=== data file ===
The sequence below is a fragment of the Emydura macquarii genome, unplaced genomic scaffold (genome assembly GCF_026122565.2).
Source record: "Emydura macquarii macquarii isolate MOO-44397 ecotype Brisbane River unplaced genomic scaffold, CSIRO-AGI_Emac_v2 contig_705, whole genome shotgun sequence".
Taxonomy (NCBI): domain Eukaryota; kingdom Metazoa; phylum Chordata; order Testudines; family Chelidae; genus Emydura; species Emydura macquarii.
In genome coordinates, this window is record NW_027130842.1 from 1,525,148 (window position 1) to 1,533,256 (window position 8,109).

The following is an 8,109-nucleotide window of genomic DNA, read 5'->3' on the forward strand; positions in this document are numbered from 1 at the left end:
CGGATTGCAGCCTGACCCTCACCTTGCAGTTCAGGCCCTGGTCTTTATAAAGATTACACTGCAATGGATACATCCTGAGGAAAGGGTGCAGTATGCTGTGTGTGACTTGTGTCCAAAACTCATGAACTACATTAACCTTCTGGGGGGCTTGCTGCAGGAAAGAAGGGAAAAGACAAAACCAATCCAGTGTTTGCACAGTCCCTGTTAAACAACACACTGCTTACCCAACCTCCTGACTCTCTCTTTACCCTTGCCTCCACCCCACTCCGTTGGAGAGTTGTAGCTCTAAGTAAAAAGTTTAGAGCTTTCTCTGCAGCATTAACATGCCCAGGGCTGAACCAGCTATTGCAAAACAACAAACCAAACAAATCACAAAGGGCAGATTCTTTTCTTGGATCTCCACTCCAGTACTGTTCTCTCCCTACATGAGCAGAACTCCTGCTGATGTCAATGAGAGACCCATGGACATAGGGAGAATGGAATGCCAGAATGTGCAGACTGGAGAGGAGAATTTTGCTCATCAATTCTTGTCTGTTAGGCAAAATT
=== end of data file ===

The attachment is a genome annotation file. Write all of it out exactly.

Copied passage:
The sequence below is a fragment of the Emydura macquarii genome, unplaced genomic scaffold (genome assembly GCF_026122565.2).
Source record: "Emydura macquarii macquarii isolate MOO-44397 ecotype Brisbane River unplaced genomic scaffold, CSIRO-AGI_Emac_v2 contig_705, whole genome shotgun sequence".
Taxonomy (NCBI): domain Eukaryota; kingdom Metazoa; phylum Chordata; order Testudines; family Chelidae; genus Emydura; species Emydura macquarii.
In genome coordinates, this window is record NW_027130842.1 from 1,525,148 (window position 1) to 1,533,256 (window position 8,109).

The following is an 8,109-nucleotide window of genomic DNA, read 5'->3' on the forward strand; positions in this document are numbered from 1 at the left end:
CGGATTGCAGCCTGACCCTCACCTTGCAGTTCAGGCCCTGGTCTTTATAAAGATTACACTGCAATGGATACATCCTGAGGAAAGGGTGCAGTATGCTGTGTGTGACTTGTGTCCAAAACTCATGAACTACATTAACCTTCTGGGGGGCTTGCTGCAGGAAAGAAGGGAAAAGACAAAACCAATCCAGTGTTTGCACAGTCCCTGTTAAACAACACACTGCTTACCCAACCTCCTGACTCTCTCTTTACCCTTGCCTCCACCCCACTCCGTTGGAGAGTTGTAGCTCTAAGTAAAAAGTTTAGAGCTTTCTCTGCAGCATTAACATGCCCAGGGCTGAACCAGCTATTGCAAAACAACAAACCAAACAAATCACAAAGGGCAGATTCTTTTCTTGGATCTCCACTCCAGTACTGTTCTCTCCCTACATGAGCAGAACTCCTGCTGATGTCAATGAGAGACCCATGGACATAGGGAGAATGGAATGCCAGAATGTGCAGACTGGAGAGGAGAATTTTGCTCATCAATTCTTGTCTGTTAGGCAAAATT